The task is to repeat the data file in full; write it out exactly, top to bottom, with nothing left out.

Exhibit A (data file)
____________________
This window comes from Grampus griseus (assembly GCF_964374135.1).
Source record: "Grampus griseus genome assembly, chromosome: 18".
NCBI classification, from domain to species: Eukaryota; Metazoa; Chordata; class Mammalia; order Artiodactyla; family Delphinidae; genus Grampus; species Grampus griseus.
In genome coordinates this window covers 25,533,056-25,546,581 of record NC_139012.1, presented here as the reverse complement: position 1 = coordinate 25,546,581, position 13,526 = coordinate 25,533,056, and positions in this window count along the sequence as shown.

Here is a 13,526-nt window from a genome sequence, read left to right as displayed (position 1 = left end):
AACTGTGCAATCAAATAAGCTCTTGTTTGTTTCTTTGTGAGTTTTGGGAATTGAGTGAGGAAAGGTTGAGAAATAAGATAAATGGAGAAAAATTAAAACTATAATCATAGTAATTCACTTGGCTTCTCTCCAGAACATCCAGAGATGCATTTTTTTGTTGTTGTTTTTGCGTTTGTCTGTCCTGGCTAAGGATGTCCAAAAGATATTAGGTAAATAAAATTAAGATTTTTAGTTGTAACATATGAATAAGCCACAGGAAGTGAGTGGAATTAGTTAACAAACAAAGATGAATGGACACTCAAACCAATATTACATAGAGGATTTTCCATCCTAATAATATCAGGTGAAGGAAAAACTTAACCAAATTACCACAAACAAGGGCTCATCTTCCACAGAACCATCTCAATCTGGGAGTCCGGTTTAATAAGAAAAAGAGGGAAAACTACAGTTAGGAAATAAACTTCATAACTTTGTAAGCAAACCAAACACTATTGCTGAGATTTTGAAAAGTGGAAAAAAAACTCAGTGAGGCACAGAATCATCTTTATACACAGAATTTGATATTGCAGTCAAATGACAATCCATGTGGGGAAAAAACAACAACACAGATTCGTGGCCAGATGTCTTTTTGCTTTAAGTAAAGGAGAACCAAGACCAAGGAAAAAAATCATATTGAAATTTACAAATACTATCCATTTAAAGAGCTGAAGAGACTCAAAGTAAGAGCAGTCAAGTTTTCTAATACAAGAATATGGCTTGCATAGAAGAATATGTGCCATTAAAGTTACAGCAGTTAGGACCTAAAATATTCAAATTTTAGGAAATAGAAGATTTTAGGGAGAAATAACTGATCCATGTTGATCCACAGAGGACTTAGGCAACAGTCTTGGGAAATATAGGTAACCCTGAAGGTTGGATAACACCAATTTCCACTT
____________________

This window comes from Grampus griseus (assembly GCF_964374135.1).
Source record: "Grampus griseus genome assembly, chromosome: 18".
NCBI classification, from domain to species: Eukaryota; Metazoa; Chordata; class Mammalia; order Artiodactyla; family Delphinidae; genus Grampus; species Grampus griseus.
In genome coordinates this window covers 25,533,056-25,546,581 of record NC_139012.1, presented here as the reverse complement: position 1 = coordinate 25,546,581, position 13,526 = coordinate 25,533,056, and positions in this window count along the sequence as shown.

Here is a 13,526-nt window from a genome sequence, read left to right as displayed (position 1 = left end):
AACTGTGCAATCAAATAAGCTCTTGTTTGTTTCTTTGTGAGTTTTGGGAATTGAGTGAGGAAAGGTTGAGAAATAAGATAAATGGAGAAAAATTAAAACTATAATCATAGTAATTCACTTGGCTTCTCTCCAGAACATCCAGAGATGCATTTTTTTGTTGTTGTTTTTGCGTTTGTCTGTCCTGGCTAAGGATGTCCAAAAGATATTAGGTAAATAAAATTAAGATTTTTAGTTGTAACATATGAATAAGCCACAGGAAGTGAGTGGAATTAGTTAACAAACAAAGATGAATGGACACTCAAACCAATATTACATAGAGGATTTTCCATCCTAATAATATCAGGTGAAGGAAAAACTTAACCAAATTACCACAAACAAGGGCTCATCTTCCACAGAACCATCTCAATCTGGGAGTCCGGTTTAATAAGAAAAAGAGGGAAAACTACAGTTAGGAAATAAACTTCATAACTTTGTAAGCAAACCAAACACTATTGCTGAGATTTTGAAAAGTGGAAAAAAAACTCAGTGAGGCACAGAATCATCTTTATACACAGAATTTGATATTGCAGTCAAATGACAATCCATGTGGGGAAAAAACAACAACACAGATTCGTGGCCAGATGTCTTTTTGCTTTAAGTAAAGGAGAACCAAGACCAAGGAAAAAAATCATATTGAAATTTACAAATACTATCCATTTAAAGAGCTGAAGAGACTCAAAGTAAGAGCAGTCAAGTTTTCTAATACAAGAATATGGCTTGCATAGAAGAATATGTGCCATTAAAGTTACAGCAGTTAGGACCTAAAATATTCAAATTTTAGGAAATAGAAGATTTTAGGGAGAAATAACTGATCCATGTTGATCCACAGAGGACTTAGGCAACAGTCTTGGGAAATATAGGTAACCCTGAAGGTTGGATAACACCAATTTCCACTT